Laid across the mountainside, fingers of aspen groves took on the appearance of a hand print impressed upon the slope, as if a giant leaned against the mountain and peeked across the ridge, leaving his mark.  Meadows dispersed themselves in between aspen finger impressions. Settled in the edge of an aspen grove, we strained to locate the approaching elk, hoping he would make his way up our aspen finger cut against the ridge or make the fatal mistake of crossing the clearing in front of us.  Bugling back and forth, he closed the distance. However, it wasn't meant to be this evening. The bull made his way up an adjacent aspen finger, giving us a brief glimpse of his existence and then slipping back into the shadows.

Our FUNT ended that evening, as we said goodnight to the bull and climbed back up the trail in now soaked tennis shoes. Even though an arrow wasn't released, this brief encounter wasn't for naught. We not only discovered a new path in and out of the area, but we went to bed with the knowledge of where the elk were located ... at least one bull.

A plan was formulating in our heads that night.  Tomorrow, we would venture down.
Troy and Emily - Scanning for elk below

Click HERE for Part II of the Elk Double Down story!


  1. Good descriptions. Wondered many of the same things sometimes too. Need, the rest of the story though

    1. Thanks, Neal! The rest of the story is coming. I promise! Hopefully Part 2 will be posted tonight ... updates on twitter as soon as it is live.

  2. Great read and I can't wait for Part Deux!

    1. Thanks, Al! Part Deux coming soon!! I got stuck last night at a part of the story. I'm wishing I would have written this sooner, because now my tired brain is trying to remember the timeline. I think I'm good and it's all coming back to me now. This is a great reason for writing the story down! I'm getting myself a hunting journal for next season for this very reason. While I clearly remember the actual day when both elk went down, some of the story leading up to got a little fuzzy. The true test of how well I remember the details will come when the ElkTour DVD comes out later this year.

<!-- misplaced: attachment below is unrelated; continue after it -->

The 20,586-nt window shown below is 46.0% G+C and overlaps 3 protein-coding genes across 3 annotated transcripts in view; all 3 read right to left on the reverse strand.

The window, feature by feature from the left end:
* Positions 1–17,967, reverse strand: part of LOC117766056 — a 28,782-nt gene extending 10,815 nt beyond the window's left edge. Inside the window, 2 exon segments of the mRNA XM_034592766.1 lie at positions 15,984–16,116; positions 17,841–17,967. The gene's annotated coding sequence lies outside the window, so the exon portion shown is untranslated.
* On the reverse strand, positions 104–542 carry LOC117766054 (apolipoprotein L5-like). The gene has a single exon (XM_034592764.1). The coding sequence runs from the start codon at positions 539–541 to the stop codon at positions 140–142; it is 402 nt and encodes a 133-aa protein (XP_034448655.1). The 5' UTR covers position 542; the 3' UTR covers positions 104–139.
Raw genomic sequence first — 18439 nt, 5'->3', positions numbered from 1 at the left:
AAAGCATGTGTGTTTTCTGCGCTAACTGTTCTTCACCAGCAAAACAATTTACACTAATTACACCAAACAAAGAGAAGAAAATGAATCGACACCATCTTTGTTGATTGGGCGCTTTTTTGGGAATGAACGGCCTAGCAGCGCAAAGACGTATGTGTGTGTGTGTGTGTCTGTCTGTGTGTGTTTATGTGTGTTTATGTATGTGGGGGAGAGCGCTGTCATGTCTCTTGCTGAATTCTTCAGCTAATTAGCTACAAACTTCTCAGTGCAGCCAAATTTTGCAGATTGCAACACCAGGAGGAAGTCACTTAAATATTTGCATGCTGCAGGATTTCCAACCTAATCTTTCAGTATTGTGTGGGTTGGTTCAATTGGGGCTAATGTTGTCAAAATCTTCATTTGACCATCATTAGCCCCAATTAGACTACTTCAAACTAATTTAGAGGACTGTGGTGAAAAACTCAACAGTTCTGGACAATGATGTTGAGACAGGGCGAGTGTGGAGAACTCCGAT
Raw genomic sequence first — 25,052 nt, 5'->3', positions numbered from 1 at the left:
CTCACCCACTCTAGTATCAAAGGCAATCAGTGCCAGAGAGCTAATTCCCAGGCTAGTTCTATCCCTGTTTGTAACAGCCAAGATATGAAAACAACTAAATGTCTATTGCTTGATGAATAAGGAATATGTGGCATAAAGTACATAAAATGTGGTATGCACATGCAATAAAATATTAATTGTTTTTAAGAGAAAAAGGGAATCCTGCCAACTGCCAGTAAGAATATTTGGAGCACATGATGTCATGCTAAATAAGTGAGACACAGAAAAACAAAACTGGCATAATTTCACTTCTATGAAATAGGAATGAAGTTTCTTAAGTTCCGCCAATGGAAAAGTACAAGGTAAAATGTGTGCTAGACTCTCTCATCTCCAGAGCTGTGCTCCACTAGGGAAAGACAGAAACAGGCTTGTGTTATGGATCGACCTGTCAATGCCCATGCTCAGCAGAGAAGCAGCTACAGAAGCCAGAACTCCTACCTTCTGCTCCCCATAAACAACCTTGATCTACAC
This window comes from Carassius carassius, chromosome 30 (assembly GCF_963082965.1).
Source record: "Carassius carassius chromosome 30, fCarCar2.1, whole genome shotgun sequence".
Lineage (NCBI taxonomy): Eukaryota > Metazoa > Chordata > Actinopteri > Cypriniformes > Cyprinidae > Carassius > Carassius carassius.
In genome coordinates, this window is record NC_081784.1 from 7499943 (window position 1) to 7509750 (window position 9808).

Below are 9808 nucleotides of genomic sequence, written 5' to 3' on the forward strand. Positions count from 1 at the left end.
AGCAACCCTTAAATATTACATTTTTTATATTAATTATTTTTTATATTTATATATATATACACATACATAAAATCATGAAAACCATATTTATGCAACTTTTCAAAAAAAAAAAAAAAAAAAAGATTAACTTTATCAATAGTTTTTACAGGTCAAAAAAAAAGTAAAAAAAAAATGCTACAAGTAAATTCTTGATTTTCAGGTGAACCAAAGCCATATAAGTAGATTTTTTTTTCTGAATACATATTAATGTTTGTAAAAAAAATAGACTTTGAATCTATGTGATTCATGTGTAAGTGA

3. How is the effort to shoot more going? Your post got me thinking.... so I backed off my bow poundage and have been shooting in the garage during morning workouts (530 is too dark to shoot outside). I have been shooting 4-5 days per week for three weeks now. The first week, arrow spacing ranged from .75-1.5 in (15 yds). this morning had a couple that were 1/8" or less at about 15 yd. Blew out to 1.5 again after a rough round of KB cleans and presses. Thanks for the nudge in a good direction, now to read about the elk hunt.

    1. Thanks for asking, Brian! I was actually just thinking last night that I need to write a follow-up post on that. So far I've missed 3 days (I think). Honestly, there have been nights where I'm just about ready to crawl into bed and remember that I haven't shot my bow yet. So, I'll make my way down to the basement and fire off a few arrows. Overall, I've found that the consistency of trying to shoot everyday is a good thing! I've seen improvement. YAY! I'll write something up soon on my progress. I'm so glad to hear that my commitment to shoot each day has had a positive impact and encouraged you to shoot more as well. Again, thanks for keeping me accountable. We're in this together now!